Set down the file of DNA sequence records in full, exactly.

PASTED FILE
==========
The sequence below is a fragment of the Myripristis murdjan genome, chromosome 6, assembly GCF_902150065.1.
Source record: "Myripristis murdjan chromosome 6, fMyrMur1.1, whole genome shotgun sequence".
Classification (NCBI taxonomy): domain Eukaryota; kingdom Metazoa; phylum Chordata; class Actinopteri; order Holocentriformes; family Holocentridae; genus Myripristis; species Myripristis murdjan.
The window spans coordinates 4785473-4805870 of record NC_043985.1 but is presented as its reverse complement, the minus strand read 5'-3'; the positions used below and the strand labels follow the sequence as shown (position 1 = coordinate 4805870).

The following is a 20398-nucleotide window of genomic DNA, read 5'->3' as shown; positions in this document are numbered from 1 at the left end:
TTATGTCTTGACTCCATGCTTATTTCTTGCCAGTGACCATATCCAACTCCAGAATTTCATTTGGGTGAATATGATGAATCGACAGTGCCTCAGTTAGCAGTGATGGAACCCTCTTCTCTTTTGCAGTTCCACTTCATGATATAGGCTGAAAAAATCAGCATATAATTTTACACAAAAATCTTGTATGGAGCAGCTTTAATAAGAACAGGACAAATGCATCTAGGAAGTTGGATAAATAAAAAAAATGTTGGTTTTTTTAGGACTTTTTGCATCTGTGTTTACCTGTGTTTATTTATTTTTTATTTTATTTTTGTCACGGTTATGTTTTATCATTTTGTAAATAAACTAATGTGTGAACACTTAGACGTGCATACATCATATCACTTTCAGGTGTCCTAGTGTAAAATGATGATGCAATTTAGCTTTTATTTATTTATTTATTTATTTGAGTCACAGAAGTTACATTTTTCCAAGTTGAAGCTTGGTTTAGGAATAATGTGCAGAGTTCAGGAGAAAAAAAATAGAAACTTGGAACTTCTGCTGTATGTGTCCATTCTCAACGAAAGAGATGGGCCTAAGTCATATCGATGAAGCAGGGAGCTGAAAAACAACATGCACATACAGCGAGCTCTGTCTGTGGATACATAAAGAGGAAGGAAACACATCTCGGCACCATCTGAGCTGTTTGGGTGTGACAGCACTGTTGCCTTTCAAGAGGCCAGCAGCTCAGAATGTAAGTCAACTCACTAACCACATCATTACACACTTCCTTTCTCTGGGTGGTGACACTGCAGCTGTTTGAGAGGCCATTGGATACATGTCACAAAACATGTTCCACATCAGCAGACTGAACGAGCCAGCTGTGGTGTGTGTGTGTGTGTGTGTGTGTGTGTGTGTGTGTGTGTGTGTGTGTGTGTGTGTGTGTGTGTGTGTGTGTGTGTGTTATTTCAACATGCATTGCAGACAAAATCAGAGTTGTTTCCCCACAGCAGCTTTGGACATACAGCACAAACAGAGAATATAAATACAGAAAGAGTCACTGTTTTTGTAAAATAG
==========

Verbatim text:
The sequence below is a fragment of the Myripristis murdjan genome, chromosome 6, assembly GCF_902150065.1.
Source record: "Myripristis murdjan chromosome 6, fMyrMur1.1, whole genome shotgun sequence".
Classification (NCBI taxonomy): domain Eukaryota; kingdom Metazoa; phylum Chordata; class Actinopteri; order Holocentriformes; family Holocentridae; genus Myripristis; species Myripristis murdjan.
The window spans coordinates 4785473-4805870 of record NC_043985.1 but is presented as its reverse complement, the minus strand read 5'-3'; the positions used below and the strand labels follow the sequence as shown (position 1 = coordinate 4805870).

The following is a 20398-nucleotide window of genomic DNA, read 5'->3' as shown; positions in this document are numbered from 1 at the left end:
TTATGTCTTGACTCCATGCTTATTTCTTGCCAGTGACCATATCCAACTCCAGAATTTCATTTGGGTGAATATGATGAATCGACAGTGCCTCAGTTAGCAGTGATGGAACCCTCTTCTCTTTTGCAGTTCCACTTCATGATATAGGCTGAAAAAATCAGCATATAATTTTACACAAAAATCTTGTATGGAGCAGCTTTAATAAGAACAGGACAAATGCATCTAGGAAGTTGGATAAATAAAAAAAATGTTGGTTTTTTTAGGACTTTTTGCATCTGTGTTTACCTGTGTTTATTTATTTTTTATTTTATTTTTGTCACGGTTATGTTTTATCATTTTGTAAATAAACTAATGTGTGAACACTTAGACGTGCATACATCATATCACTTTCAGGTGTCCTAGTGTAAAATGATGATGCAATTTAGCTTTTATTTATTTATTTATTTATTTGAGTCACAGAAGTTACATTTTTCCAAGTTGAAGCTTGGTTTAGGAATAATGTGCAGAGTTCAGGAGAAAAAAAATAGAAACTTGGAACTTCTGCTGTATGTGTCCATTCTCAACGAAAGAGATGGGCCTAAGTCATATCGATGAAGCAGGGAGCTGAAAAACAACATGCACATACAGCGAGCTCTGTCTGTGGATACATAAAGAGGAAGGAAACACATCTCGGCACCATCTGAGCTGTTTGGGTGTGACAGCACTGTTGCCTTTCAAGAGGCCAGCAGCTCAGAATGTAAGTCAACTCACTAACCACATCATTACACACTTCCTTTCTCTGGGTGGTGACACTGCAGCTGTTTGAGAGGCCATTGGATACATGTCACAAAACATGTTCCACATCAGCAGACTGAACGAGCCAGCTGTGGTGTGTGTGTGTGTGTGTGTGTGTGTGTGTGTGTGTGTGTGTGTGTGTGTGTGTGTGTGTGTGTGTGTGTGTGTGTGTTATTTCAACATGCATTGCAGACAAAATCAGAGTTGTTTCCCCACAGCAGCTTTGGACATACAGCACAAACAGAGAATATAAATACAGAAAGAGTCACTGTTTTTGTAAAATAG